“Just talking to the people in my district, there are a number of issues that the people really want to see addressed,” he said.
Johnson said he had heard concerns about bringing a recreation center to Joppatowne, caring for local waterways, the need to redevelop local infrastructure, bringing more businesses to the area and the desire to “generate more of a community feel for the residents of Edgewood.”
Johnson has also heard concerns about the status of Joppatowne High School. Some people fear the high school will be closed — school system and county government leaders have denied that will happen — and others have asked whether the building will receive a facelift, he reported.
A “limited renovation project” for Joppatowne High is part of Harford County Public Schools’ proposed capital improvement plan for fiscal 2019. The school board must approve the CIP in September for submission to the county and state government for funding — HCPS officials made their most recent presentation to the board during its Aug. 13 meeting.
The limited renovation for Joppatowne, which has not had a major overhaul since it opened in 1972, includes an array of improvements, according to HCPS documents. School system officials plan to improve the electrical, plumbing and HVAC systems, make “life safety” improvements such as adding a backup generator; improvements to existing classrooms; building new classrooms and gathering spaces; improved access for people with disabilities; security upgrades such as a vestibule at the main entrance; and repairing and repaving the parking lot; according to documents.
“Joppatowne High School has a dynamic homeland security program, and the school needs to be upgraded and renovated for the community,” Johnson said, referring to the school’s Homeland Security and Emergency Preparedness Program, a signature program for Joppatowne students.
“The District A community has been underserved for years and it’s time for a strong voice that’s actually going to fight for the needs of the community,” Johnson said. “There’s no more time for any lip service; it’s really time for action.”
“The fact that I can reach different segments of the community and reach across the aisle and make deals with different people will definitely be an asset,” Johnson said.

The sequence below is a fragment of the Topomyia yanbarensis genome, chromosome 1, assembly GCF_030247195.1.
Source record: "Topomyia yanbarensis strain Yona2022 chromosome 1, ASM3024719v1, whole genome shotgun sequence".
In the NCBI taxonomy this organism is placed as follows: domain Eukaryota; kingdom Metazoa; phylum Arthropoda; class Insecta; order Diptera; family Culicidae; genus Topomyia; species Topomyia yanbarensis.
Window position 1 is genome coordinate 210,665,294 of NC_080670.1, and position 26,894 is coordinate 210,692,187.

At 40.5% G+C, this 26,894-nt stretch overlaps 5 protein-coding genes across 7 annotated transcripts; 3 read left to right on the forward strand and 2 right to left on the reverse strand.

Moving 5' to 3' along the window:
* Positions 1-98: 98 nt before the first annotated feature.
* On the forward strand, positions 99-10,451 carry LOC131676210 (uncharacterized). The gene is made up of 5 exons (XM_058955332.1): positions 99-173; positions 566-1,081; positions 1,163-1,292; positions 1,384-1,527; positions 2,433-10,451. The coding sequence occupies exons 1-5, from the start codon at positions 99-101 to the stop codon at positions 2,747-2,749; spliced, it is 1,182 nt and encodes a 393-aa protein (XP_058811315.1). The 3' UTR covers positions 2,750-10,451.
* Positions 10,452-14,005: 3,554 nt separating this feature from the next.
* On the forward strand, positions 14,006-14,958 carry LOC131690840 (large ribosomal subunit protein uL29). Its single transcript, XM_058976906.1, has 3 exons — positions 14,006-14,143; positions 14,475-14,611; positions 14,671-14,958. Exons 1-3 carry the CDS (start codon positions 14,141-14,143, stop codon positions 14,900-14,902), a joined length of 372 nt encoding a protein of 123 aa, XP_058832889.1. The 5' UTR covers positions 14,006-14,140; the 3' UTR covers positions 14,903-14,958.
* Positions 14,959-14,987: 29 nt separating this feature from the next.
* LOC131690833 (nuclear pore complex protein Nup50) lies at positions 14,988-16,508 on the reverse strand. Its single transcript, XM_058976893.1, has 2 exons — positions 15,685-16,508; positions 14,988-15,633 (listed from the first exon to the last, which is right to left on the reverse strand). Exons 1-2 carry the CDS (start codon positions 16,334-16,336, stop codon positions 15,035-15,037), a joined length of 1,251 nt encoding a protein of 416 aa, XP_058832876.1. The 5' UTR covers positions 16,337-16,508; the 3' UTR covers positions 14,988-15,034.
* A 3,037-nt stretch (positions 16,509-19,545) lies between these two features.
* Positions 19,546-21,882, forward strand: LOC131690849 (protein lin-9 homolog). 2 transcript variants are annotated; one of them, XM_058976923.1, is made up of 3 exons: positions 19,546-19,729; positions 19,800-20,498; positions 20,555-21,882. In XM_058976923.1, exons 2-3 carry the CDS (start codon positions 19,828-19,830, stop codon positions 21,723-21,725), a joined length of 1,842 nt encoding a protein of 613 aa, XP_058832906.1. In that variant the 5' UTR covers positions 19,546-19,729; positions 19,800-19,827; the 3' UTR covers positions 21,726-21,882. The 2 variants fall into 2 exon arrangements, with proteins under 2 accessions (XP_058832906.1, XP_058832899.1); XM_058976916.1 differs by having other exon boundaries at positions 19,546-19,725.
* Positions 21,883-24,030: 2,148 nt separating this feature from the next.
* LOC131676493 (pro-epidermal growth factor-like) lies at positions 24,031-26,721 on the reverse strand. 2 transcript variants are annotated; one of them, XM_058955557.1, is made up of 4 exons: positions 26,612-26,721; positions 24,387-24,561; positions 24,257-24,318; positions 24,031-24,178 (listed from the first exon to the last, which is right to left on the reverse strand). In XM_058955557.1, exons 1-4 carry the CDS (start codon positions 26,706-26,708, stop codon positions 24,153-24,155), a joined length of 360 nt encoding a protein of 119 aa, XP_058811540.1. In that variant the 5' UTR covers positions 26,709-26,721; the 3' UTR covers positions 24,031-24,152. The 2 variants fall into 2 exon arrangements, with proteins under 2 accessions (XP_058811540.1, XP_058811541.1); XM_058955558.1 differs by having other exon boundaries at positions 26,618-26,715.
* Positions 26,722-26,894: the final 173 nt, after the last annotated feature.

He said that, as a military veteran, “I know that I have to accomplish the mission for my constituents.”
“It’s been a challenging four years and I’m looking forward to returning to the real world of work,” Perrone, 42, said recently.
He is a licensed Certified Public Accountant. He ran The Sharing Table, a soup kitchen and food pantry, through Prince of Peace Church in Edgewood from 2007 to 2011 and then again from 2013 to 2015.
Perrone said he plans to “get into some type of full-time accounting,” either in the corporate or nonprofit sector, when he leaves office.
He has faced challenges during the past four years, often being the lone “no” vote on key pieces of legislation, such as a bill to grant raises to council members.
He also raised the ire of the local farming community in the spring when he proposed shifting millions in transfer tax revenue away from agricultural preservation and toward what he saw as more pressing needs such as the county-run EMS, school safety and employee raises.
The proposal did not gain any traction, and the fiscal 2019 budget passed 6-1 in May with the ag preservation funding intact — Perrone cast the lone “no” vote on the budget.
“I ran because I wanted to make legislative changes that would help make District A more fertile for investment, and I also wanted to streamline and bring more efficiency and effectiveness to the way county government operates,” Perrone said Monday.
He expressed frustration that the county executive’s administration “has always had the votes they needed on the council to get their agenda through, whether I went along with them or not,” which made it more difficult to gain support to help the communities in his district.
“I don’t like to talk a whole lot,” he said. “I like to let my deeds do the talking for me.”
District A is one of four seats on the seven-seat council that will have a new occupant following the election. Republican Councilman James McMahan, who represents the greater Bel Air area in District C, is not on the general election ballot — he made a run for state delegate and was defeated in the June primary.
District E Councilman Patrick Vincenti, a Republican who represents the Aberdeen and Churchville areas, is the Republican nominee in the race for County Council president. He and Democrat Frank “Bud” Hines are running to succeed Council President Richard Slutzky, who is retiring after 16 years on the council, the last four as president.